Geopolitical tensions help fuel feeling of uncertainty
April 20, 2017 - Weekly Pricing Pulse
The IHS Materials Price Index (MPI) rose 0.3% last week, its first rise since late March, although markets were jittery. Lumber and freight rates were a source of strength, rising 7.2% and 10.6%, respectively. Oil and chemical prices also rose, marking a change from recent weeks. Metals were a source of weakness, with the ferrous index dropping 4.0% and the nonferrous metals index down 2.4%.
Anxiety was a key feature in lumber markets, as US buyers scrambled to make purchases before anticipated duties are levied on Canadian lumber imports. This anxiety has led to skyrocketing lumber prices for the second straight week. Oil prices firmed with the market looking closer to balance. In iron ore markets, high inventory and unsustainable Chinese steel production levels are putting downward pressure on prices.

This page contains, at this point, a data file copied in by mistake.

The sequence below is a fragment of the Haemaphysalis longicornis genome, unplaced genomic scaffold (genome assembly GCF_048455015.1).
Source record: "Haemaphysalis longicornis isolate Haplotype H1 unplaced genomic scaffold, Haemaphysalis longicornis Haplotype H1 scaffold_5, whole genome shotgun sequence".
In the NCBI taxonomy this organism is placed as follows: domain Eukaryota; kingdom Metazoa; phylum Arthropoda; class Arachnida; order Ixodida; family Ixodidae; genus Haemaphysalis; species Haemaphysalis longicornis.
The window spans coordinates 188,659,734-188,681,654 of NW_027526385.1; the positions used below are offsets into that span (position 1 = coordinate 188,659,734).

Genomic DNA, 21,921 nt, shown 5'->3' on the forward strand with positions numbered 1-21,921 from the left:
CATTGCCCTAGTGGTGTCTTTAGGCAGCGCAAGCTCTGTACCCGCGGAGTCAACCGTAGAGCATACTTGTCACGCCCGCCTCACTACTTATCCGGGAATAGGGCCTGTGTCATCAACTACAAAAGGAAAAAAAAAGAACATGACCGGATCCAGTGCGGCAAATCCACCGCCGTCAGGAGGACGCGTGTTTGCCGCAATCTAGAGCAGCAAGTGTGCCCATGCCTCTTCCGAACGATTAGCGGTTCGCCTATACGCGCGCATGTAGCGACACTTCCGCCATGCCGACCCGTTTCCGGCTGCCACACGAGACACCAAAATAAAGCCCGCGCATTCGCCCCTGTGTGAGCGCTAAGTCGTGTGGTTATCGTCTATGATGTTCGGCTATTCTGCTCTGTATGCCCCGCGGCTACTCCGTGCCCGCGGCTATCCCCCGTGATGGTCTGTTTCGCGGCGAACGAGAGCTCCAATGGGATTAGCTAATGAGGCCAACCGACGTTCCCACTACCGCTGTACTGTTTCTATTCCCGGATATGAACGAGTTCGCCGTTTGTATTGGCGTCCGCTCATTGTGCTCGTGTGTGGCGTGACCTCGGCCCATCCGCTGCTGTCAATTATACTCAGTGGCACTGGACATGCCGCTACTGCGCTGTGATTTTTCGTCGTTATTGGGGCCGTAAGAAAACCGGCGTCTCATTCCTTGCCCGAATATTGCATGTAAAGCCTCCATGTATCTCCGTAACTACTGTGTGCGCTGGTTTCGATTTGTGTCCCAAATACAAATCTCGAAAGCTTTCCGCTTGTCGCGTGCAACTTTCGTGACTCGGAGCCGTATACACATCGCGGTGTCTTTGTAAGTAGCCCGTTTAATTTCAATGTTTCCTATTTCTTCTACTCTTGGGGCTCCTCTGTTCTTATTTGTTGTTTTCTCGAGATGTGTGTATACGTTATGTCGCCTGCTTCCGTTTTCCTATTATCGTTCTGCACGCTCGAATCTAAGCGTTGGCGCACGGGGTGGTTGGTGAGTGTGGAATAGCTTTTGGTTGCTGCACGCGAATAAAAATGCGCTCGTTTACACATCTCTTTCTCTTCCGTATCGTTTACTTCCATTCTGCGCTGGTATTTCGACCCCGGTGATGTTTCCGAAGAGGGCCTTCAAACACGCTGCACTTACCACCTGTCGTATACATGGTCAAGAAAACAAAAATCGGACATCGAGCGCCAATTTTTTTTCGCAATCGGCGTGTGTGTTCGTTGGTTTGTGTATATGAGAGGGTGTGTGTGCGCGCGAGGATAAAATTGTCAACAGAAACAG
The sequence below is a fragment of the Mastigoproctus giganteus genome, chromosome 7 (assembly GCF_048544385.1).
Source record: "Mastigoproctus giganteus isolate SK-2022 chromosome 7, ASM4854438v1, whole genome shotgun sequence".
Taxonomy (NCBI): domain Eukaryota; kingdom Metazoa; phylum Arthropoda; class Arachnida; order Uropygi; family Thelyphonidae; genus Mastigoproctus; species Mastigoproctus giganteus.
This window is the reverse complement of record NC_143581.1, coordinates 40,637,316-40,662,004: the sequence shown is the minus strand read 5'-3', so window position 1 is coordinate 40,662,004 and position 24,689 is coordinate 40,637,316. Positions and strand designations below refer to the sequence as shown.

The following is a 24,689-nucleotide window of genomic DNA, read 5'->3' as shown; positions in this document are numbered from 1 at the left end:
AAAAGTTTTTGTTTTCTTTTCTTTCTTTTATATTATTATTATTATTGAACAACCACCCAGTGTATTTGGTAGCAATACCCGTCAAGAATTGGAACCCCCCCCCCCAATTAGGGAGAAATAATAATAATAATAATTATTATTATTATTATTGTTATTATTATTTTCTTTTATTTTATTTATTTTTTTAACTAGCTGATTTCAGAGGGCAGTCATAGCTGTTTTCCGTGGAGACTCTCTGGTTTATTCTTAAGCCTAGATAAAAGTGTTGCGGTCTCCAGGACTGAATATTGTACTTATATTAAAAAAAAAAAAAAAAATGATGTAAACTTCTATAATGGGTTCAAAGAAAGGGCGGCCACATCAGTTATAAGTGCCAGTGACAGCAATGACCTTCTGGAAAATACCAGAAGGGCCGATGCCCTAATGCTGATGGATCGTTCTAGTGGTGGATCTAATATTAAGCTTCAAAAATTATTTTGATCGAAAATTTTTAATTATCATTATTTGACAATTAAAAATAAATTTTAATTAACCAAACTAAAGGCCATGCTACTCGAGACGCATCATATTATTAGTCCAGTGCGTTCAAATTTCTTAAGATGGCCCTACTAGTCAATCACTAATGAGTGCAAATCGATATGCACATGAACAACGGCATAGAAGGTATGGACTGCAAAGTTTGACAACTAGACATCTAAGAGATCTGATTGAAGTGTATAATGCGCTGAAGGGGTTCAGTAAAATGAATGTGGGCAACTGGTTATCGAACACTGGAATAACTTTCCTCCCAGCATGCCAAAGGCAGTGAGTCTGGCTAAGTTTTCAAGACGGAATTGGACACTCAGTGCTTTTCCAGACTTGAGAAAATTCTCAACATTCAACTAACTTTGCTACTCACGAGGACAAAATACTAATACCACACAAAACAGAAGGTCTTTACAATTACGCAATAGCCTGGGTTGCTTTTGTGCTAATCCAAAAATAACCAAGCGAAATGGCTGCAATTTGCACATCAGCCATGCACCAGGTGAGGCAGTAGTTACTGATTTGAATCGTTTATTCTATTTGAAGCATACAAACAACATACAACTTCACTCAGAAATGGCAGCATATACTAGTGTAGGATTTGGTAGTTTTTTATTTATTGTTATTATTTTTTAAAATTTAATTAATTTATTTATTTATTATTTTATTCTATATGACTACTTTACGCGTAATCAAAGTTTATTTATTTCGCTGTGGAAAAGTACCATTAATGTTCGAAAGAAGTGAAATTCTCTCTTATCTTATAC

Data releases last week contained a mix of good and bad news. The US consumer price index for March saw a decline of 0.3% month to month (m/m), contrary to expectations of no change occurring. The University of Michigan Consumer Sentiment Index rose last month, although good consumer sentiment readings are not translating into higher spending—retail sales declined in March. The Chinese economy, the engine of commodity demand, grew at an annualized 6.9% rate in the first quarter as industrial sector growth accelerated, marking the fastest pace since 2015. This mix of data, however, was overshadowed by rising geopolitical tensions, which saw safe-haven assets perform well, in contrast to commodities with their higher risk profile.
We expect this risk off pattern to continue for a few more weeks, presenting a challenging environment for the commodity complex into May.
IHS Materials Price Index
Industrial Materials: Prices
Key Prices & Demand Drivers